But Remember I Love You, Too

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syn·chro·nic·i·ty

ˌsiNGkrəˈnisədē/

noun

 1. the simultaneous occurrence of events that appear significantly related but have no discernible causal connection.

“such synchronicity is quite staggering”

2. a bitch.

 

So, I have all of the topics for every given day preselected, and on that day I just go and look and see what my topic is and then do any researching needed and do my writing.  Lately I feel like the universe is toying with me. I don’t want to write about this topic today, it’s sensitive. But I’m going to do my best.  Because y’all deserve the best and because I told myself I’d make this work daily regardless of what I felt like or what was going on.  So without further ado…

Today’s popular New Year’s resolution is… Spend More Time With Family.

Step 1) Have family.

Step 2) Be nice to your family so they’ll want to spend time with you.

Step 3) Make time for your family and don’t go “Oh well, I screwed this one up, let me get another one.”

Alright, all family drenched crankiness aside.  Family is a wonderful thing.  Family knows everything there is to know about you and still mostly puts up with you, flaws and all. And you do the same for them.  There aren’t a lot of people in the world you can say that about, but hopefully you can say it about your immediate family, and even better if you can say it about extended family.  There’s something really special about the validation of a family member and it’s an amazing feeling when you discover that relative that you’re a carbon copy of that just gets you in every way and makes you feel like it’s okay to be you.  There’s not any part of your family you shouldn’t be making more time for whether it’s your kids, spouse, parents, grandparents, siblings, cousins, aunts, uncles, nieces, nephews, they all have something valuable and wonderful to add to your life, even if sometimes they bring some awful with it.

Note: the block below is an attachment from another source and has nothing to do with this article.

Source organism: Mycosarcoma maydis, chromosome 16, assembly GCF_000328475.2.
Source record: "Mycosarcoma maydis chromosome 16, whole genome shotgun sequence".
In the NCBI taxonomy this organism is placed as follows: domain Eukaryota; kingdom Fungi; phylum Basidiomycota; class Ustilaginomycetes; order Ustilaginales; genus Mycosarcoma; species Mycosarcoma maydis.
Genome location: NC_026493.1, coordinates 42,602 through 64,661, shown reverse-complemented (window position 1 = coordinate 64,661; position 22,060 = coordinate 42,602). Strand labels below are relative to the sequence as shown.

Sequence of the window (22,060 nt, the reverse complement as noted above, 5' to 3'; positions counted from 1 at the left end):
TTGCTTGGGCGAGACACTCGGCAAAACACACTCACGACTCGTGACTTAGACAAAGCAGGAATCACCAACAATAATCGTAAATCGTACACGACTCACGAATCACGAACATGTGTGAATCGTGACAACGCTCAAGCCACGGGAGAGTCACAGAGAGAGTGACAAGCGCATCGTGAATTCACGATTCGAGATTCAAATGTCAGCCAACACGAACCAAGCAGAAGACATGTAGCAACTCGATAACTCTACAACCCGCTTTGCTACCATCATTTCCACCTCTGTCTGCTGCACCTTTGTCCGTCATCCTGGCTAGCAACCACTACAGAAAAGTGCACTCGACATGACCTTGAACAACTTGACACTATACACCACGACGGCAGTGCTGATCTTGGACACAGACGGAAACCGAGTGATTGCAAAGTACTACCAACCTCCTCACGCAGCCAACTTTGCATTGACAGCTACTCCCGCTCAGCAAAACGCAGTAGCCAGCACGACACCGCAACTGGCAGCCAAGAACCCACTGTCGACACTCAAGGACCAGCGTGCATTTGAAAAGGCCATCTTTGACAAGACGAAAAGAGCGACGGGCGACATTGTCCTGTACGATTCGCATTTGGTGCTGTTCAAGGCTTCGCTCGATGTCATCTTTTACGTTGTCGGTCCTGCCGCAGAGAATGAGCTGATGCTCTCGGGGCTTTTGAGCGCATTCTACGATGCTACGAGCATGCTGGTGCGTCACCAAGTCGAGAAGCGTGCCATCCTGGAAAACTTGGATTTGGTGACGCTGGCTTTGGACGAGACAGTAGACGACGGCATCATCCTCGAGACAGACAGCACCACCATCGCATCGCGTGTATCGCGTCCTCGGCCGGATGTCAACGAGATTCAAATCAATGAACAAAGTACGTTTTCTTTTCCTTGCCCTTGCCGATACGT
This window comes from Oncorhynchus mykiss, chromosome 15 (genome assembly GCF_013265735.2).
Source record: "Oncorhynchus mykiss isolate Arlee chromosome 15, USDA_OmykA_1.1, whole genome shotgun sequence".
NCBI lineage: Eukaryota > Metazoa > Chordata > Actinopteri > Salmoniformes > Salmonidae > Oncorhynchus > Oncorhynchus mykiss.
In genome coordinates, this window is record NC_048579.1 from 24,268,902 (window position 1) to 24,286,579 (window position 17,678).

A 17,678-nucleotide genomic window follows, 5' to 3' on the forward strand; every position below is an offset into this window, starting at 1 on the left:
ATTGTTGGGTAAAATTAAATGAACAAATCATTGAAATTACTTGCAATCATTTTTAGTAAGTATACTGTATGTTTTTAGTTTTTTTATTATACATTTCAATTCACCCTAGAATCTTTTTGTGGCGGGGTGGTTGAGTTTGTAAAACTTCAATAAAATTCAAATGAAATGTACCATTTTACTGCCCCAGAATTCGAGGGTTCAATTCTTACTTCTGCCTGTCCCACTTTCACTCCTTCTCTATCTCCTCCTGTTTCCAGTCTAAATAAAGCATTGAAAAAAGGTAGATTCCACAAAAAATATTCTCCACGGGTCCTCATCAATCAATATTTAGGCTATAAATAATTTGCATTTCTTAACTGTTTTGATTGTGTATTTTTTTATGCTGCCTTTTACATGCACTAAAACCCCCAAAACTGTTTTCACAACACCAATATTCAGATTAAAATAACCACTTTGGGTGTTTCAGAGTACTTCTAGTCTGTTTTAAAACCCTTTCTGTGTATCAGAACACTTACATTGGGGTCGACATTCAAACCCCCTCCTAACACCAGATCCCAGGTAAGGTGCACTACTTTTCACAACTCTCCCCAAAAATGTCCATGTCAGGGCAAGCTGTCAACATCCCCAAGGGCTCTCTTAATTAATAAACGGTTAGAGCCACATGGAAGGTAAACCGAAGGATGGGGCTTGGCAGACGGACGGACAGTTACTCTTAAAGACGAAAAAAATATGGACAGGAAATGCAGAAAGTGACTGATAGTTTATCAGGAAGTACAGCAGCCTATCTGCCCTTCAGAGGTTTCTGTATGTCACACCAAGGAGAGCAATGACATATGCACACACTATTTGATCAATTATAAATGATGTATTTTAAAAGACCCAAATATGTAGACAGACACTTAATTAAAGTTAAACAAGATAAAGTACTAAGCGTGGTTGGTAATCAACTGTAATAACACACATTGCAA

So.  How to spend more time with your family.  The FINDING time part is going to be up to you, I can’t fix everyone’s schedule on an individual basis, you need to decide whether it’s bringing less work home or extending deadlines or actually taking vacation days (which most Americans don’t bother to take, probably largely because we don’t get to be sick without fear of losing our jobs, but you have to decide a good balance), or sacrificing some of your nights out at the club, or maybe not having your kids in so many extracurriculars.  The time is there, you just have to make it.

The easiest way to spend more time with your family, if you aren’t already doing it, is to have dinner together.  Even if you’re really strapped for time we all have to eat.  Every night might not be possible because of invites from friends and special events and whatever, but have family meals scheduled every night at the same time and set the expectation that everyone be present at least 5 nights a week.  Family dinners are important quality time that promote conversation, can be a time to share in your faith by saying grace, ideally would be a source of gratitude although we know kids are never really going to thank you in real time for the food you make them, they’re going to appreciate it when they’re older and living on their own, and when you see extended family they can be an easy way to get everyone interacting. Your kids may not have anything to say to your aunts and uncles they’ve never even really heard of, but everybody eats.  Let your kids help make dinner too, and as they get older have it be their sole responsibility once a week.  They’ll get satisfaction out of having done it themselves, you’ll be preparing them for life in the real world, kids love to help cook, and hopefully you’ll only have to smile through a few choked down failures if you teach them the basics and how to follow a recipe and some easy to make meals.

Go for after dinner walks or bike rides at least once a week.  It doesn’t need to be a big expedition, just 20 or 30 minutes around the neighborhood is perfect.  It gets everyone active and people are in happier moods while they’re generating endorphins, and the ability to walk side by side instead of having to make eye contact can make it easier for kids to confide or open up about things that are bothering them or parts of their life they want to let you know about but are uncomfortable with.